The title of this article says it all. If you are in enough financial trouble that you are actively researching personal bankruptcy, your credit score may be the least important factor for you to consider. Allow me to explain.
It is quite common for people that come to see us to ask how bankruptcy will affect their credit score. They begin by explaining that they have great credit and they don’t want to damage it by filing.
In response, we ask whether or not they have tried to obtain a line of credit or a consolidation loan to deal with their debts. The answer is invariably yes, but they were turned down. If you do not qualify for new credit then you don’t have great credit. Your credit score is of no value if it won’t help you solve your money problems.
The question people should be asking is how quickly can they rebuild their credit? As incredulous as this may seem, often the fastest way to rebuild your credit when you accumulate more debt that you can deal with is to file bankruptcy or a consumer proposal.
If you are only able to make your minimum payments on your debts each month the balance that you owe will not decline and you will remain unable to access new credit, or get out of debt. Your credit score may still look quite respectable, but your money problems won’t go away.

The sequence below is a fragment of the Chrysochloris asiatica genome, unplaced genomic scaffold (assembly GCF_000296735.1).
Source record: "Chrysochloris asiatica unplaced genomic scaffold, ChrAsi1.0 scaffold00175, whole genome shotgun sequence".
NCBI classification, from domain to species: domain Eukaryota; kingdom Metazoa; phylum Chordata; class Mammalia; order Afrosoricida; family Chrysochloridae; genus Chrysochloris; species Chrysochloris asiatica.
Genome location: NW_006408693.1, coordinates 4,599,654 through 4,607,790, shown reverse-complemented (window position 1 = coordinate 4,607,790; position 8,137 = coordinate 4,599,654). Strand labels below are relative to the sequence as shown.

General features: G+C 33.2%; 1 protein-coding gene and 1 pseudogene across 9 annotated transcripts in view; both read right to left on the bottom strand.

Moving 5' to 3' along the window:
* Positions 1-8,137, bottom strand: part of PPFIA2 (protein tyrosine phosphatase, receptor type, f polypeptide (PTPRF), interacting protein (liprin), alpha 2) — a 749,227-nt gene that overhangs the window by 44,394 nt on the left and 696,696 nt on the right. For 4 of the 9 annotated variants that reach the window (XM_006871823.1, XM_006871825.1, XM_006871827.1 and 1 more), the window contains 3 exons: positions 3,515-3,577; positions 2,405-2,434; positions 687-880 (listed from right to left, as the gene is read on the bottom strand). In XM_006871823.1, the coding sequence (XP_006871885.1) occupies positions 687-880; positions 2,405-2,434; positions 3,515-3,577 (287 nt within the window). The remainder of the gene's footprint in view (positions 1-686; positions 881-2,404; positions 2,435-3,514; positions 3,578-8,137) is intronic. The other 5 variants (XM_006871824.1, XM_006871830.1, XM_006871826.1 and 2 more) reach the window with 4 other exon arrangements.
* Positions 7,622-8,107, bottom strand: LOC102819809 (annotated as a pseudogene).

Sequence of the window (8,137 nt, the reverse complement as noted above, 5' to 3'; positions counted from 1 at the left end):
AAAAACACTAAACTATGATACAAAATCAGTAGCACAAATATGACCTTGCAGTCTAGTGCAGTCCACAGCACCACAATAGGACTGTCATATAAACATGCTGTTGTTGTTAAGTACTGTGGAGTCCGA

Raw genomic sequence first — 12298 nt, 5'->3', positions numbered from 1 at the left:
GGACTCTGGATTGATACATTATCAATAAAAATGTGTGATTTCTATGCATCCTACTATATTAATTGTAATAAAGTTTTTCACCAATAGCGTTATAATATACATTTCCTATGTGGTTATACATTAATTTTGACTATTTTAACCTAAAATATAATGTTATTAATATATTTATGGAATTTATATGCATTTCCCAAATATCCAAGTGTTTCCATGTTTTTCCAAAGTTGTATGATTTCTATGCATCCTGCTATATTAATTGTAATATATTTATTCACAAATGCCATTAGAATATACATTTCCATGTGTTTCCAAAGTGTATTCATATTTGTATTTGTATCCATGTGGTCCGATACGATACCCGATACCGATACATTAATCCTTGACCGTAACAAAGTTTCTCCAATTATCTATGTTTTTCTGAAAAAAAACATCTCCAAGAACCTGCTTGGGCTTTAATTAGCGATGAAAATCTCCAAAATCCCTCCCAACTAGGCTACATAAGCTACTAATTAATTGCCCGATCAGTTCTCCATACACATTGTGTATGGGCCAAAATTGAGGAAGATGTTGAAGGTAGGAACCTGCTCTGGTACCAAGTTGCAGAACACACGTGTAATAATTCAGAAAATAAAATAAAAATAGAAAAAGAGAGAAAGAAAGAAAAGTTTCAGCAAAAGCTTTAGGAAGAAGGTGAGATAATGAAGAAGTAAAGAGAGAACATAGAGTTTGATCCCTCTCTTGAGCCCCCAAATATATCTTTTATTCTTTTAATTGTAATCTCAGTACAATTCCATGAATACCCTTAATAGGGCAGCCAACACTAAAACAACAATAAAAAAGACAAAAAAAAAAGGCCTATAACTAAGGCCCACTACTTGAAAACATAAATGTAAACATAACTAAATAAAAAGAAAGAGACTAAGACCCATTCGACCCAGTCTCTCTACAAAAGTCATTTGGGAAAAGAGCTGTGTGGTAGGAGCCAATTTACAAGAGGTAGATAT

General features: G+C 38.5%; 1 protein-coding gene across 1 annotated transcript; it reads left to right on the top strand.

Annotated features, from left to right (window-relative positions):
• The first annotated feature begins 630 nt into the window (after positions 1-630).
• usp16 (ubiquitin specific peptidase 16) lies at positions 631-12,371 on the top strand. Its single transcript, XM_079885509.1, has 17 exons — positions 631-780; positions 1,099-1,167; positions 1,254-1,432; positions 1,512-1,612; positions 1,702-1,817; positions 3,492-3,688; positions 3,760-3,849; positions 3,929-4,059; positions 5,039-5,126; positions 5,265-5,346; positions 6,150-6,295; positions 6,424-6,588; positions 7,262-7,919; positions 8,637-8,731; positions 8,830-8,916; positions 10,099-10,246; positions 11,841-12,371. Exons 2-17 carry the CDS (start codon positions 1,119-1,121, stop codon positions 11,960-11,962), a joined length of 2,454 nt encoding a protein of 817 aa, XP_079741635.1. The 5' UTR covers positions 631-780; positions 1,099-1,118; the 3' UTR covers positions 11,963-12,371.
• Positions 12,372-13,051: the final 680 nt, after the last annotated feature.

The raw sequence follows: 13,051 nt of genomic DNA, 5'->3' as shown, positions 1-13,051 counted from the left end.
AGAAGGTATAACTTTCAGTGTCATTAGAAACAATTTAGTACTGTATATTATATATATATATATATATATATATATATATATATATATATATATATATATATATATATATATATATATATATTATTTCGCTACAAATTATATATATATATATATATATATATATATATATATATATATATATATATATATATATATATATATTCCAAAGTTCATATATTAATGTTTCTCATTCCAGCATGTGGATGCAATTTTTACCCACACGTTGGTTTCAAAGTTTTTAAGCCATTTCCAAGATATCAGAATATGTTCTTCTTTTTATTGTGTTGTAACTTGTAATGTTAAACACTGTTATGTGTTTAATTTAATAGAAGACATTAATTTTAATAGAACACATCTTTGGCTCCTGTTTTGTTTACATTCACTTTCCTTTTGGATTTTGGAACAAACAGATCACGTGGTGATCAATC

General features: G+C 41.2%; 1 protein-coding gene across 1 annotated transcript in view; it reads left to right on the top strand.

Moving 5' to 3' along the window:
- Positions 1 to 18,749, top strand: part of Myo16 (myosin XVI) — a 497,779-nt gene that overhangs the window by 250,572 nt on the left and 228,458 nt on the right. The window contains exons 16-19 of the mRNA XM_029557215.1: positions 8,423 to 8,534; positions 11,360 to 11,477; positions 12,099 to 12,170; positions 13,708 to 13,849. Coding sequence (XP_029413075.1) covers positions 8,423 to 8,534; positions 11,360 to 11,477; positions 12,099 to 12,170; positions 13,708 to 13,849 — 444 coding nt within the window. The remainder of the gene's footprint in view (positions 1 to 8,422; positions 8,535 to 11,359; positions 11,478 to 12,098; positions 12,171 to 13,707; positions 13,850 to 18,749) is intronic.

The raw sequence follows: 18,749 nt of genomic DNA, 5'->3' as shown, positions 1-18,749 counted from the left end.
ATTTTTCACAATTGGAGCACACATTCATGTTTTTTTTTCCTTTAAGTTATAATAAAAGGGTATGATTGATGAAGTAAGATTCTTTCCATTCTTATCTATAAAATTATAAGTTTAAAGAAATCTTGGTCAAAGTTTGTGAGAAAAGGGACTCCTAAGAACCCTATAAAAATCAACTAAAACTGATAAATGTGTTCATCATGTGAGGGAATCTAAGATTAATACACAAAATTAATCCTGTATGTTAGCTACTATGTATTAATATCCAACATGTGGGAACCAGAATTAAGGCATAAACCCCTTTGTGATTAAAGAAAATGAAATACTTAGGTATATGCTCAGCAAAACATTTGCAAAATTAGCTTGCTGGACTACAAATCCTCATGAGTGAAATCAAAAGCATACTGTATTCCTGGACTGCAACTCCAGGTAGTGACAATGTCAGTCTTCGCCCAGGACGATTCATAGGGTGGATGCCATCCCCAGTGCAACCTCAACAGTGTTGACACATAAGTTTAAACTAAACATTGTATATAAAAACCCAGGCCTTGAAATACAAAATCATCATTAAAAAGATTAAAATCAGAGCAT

Bankruptcy or a consumer proposal will cause your credit history and your credit score to be reset to zero. It is then a matter of rebuilding your credit by demonstrating you have appropriate levels of credit and debt, based on your income and that you can handle your on-going obligations. Bankruptcy will definitely restrict your ability to borrow during the procedure and for the first couple of years after the procedure is complete. After that, your score will improve quite quickly – certainly much sooner than you’d be able to pay down your debt if you hadn’t filed.
It is a tribute to how effectively we have been convinced that access to credit is important that so many of the people we speak to are concerned with what their credit score looks like. Said another way, your high credit score allowed your creditors to convince you that you could afford to carry more debt. Enough more debt that you managed to become over-extended and now you may be in financial trouble. Looked at in this way, your credit score is not your friend and it hasn’t done you any favors.
If you are experiencing financial problems, your credit score should not be your first concern. Eliminating your debt so your cash flow, and balance sheet, are in better shape should be your first priority.